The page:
New York: Several US lawmakers, including the only Indian-American Congressman and the first Hindu House member, made a beeline for the Madison Square Garden in New York to hear Prime Minister Narendra Modi and boost India-US relations.
It was quite a change for a man US had shunned for nearly a decade over his alleged role in the 2002 Gujarat riots under his watch as chief minister to have four US Senators, 36 House members and one state governor in the audience.
Besides meeting them individually backstage before starting his speech, Modi also sat down separately for nearly 15 minutes with Robert Menendez, Democratic chairman of the crucial Senate Foreign Relations Committee.
Ami Bera, the first US lawmaker from Modi's home state of Gujarat, said in a statement:"I am excited for America to realise the full potential of our relationship with India."
"Today was a key step toward what I believe can be a defining relationship of the 21st century between the US and India."
"The world's oldest democracy, and the world's largest democracy share many key interests, including growing our economies and ensuring stability in South Asia," he said.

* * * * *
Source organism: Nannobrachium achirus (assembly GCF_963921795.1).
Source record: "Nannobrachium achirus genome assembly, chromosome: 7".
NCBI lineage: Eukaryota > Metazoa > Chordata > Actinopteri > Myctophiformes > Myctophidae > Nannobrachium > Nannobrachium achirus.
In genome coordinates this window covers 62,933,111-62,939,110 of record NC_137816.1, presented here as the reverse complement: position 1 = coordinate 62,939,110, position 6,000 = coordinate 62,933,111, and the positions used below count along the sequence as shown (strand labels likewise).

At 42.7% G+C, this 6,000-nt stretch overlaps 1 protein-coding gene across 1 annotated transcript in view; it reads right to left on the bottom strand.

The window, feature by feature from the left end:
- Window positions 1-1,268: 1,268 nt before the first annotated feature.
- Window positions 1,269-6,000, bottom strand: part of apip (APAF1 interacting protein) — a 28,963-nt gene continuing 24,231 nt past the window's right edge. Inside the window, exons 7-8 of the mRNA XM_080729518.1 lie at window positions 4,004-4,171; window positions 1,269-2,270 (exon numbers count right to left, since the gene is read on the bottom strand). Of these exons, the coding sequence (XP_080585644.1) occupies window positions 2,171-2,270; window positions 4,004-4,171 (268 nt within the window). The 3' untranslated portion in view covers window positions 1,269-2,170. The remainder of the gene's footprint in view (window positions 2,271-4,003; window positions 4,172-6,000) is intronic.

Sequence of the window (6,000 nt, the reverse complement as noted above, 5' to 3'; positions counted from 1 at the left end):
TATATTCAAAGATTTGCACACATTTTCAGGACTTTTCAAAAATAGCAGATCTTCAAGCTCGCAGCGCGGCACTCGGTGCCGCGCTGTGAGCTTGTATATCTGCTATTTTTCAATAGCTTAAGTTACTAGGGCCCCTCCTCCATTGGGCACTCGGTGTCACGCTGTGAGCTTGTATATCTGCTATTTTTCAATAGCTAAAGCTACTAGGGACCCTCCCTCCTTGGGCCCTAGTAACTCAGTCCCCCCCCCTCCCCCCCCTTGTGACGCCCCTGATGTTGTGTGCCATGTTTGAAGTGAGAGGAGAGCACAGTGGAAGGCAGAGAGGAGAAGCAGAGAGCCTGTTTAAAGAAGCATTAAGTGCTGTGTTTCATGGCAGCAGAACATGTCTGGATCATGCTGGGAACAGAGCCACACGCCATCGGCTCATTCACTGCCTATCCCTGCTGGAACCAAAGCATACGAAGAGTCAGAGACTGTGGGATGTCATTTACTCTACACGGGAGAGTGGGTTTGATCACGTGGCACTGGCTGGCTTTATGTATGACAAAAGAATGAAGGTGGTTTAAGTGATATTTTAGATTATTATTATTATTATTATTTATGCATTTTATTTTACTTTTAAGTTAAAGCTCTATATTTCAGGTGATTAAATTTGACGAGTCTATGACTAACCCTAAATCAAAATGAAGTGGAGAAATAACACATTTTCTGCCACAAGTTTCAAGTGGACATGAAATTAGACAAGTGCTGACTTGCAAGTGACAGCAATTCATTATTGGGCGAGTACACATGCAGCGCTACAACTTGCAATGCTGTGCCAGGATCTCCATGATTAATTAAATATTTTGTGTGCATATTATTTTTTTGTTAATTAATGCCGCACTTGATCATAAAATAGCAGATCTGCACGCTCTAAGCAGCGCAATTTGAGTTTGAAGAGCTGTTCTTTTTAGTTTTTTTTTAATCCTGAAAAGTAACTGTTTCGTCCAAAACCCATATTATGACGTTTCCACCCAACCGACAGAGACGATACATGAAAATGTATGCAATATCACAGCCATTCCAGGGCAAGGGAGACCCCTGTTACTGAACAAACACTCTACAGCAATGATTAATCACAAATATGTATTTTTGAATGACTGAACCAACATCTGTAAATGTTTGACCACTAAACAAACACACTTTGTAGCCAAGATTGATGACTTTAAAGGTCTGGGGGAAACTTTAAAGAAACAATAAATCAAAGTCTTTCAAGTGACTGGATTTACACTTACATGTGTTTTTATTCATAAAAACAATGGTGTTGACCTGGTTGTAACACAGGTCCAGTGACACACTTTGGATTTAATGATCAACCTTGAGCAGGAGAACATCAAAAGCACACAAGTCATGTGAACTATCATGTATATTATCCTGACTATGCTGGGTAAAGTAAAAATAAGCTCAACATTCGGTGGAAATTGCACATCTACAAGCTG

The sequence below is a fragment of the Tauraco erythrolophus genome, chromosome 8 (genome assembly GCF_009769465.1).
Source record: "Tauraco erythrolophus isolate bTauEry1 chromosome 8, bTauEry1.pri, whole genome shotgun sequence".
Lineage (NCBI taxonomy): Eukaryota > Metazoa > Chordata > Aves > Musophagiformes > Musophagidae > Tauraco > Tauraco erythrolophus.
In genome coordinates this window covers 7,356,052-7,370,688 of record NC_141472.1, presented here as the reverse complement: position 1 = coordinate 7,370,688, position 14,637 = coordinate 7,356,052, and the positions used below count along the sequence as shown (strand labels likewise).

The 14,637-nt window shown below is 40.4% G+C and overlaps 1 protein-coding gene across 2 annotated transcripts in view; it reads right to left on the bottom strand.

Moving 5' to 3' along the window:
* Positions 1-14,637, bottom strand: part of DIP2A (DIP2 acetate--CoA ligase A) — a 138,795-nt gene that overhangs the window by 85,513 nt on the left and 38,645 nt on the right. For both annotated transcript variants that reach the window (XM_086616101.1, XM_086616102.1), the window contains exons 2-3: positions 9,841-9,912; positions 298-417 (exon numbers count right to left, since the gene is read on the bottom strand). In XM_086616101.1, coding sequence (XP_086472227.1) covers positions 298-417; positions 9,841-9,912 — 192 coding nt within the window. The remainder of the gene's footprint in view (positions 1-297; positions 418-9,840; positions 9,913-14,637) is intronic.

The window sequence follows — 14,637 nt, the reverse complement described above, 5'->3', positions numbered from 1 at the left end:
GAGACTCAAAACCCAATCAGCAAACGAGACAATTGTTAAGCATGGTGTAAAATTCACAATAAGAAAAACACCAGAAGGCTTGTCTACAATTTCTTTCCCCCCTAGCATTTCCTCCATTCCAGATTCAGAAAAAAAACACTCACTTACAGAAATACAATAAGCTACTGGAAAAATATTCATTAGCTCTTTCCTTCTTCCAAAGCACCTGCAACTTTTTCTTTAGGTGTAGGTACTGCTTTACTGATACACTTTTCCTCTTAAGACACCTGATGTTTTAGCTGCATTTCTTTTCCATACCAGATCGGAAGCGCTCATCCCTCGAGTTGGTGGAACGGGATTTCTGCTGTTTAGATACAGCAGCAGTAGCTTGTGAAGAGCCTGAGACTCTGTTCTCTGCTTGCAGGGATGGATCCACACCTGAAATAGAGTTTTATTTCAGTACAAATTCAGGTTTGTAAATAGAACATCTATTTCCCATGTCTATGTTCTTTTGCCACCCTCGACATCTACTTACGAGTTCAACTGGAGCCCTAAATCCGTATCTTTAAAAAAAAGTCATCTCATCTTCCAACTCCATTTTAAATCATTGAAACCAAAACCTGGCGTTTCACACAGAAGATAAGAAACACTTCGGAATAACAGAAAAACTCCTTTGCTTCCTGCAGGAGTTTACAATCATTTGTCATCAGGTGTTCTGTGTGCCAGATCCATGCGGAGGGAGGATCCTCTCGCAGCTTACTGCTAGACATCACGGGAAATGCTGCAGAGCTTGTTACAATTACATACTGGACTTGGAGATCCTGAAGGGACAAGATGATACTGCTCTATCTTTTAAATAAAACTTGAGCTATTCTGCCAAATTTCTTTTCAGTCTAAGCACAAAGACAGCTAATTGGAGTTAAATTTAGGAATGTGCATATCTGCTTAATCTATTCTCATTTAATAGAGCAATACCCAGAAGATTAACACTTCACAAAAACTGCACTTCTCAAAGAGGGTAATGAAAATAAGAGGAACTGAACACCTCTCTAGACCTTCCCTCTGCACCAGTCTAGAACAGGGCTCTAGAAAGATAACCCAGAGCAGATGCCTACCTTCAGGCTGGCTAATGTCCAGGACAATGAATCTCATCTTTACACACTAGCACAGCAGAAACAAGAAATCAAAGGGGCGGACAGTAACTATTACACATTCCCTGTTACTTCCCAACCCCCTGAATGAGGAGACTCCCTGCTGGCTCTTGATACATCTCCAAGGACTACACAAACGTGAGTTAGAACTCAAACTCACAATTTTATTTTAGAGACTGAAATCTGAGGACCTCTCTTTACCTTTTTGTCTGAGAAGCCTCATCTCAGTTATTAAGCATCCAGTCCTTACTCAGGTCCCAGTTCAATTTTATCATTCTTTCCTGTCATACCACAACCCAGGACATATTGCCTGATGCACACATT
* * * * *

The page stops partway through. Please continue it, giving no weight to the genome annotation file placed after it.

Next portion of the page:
Thanking Modi "for his inspirational words and for the vision he laid out," Bera said he looked "forward to continuing to work together to reinvigorate the US- India relationship."
Tulsi Gabbard, the first Hindu US lawmaker, said "Modi's visit marks a significant positive step toward growing the relationship between the US and India, which is a bond based on shared democratic values and a focus on mutual prosperity and security."
Gabbard, who will also attend a lunch hosted by Vice President Joe Biden and Secretary of State John Kerry Tuesday in honour of Modi Tuesday, said she expected the Indian leader "will continue to build the strong ties between our two great nations" in Washington too.
The Democratic lawmaker from Hawaii also thanked Modi for "sharing his inspiring message of his vision for a brighter future," and wished "him well as he works to carry out his mission of service."
Grace Meng, a Democratic member of the House Foreign Affairs Committee and the Congressional Caucus on India and Indian-Americans, who also "attended the historic event" at Madison Square Garden, called it "a homerun."
"He hit all the right themes, highlighted all the right issues, and brought the US-India relationship to a new high," she said.
"In his robust agenda, he correctly highlighted the strength of India's democracy, its workforce and the importance of education and development," Meng said.
"He also hit the nail on the head by seeking to boost tourism, addressing inequity, invoking the legacy of Mahatma Gandhi and touting the success of the Mars Orbiter Mission.
"There is no doubt that his address will further increase India's influence on the world stage, and improve prosperity for both our countries," she said.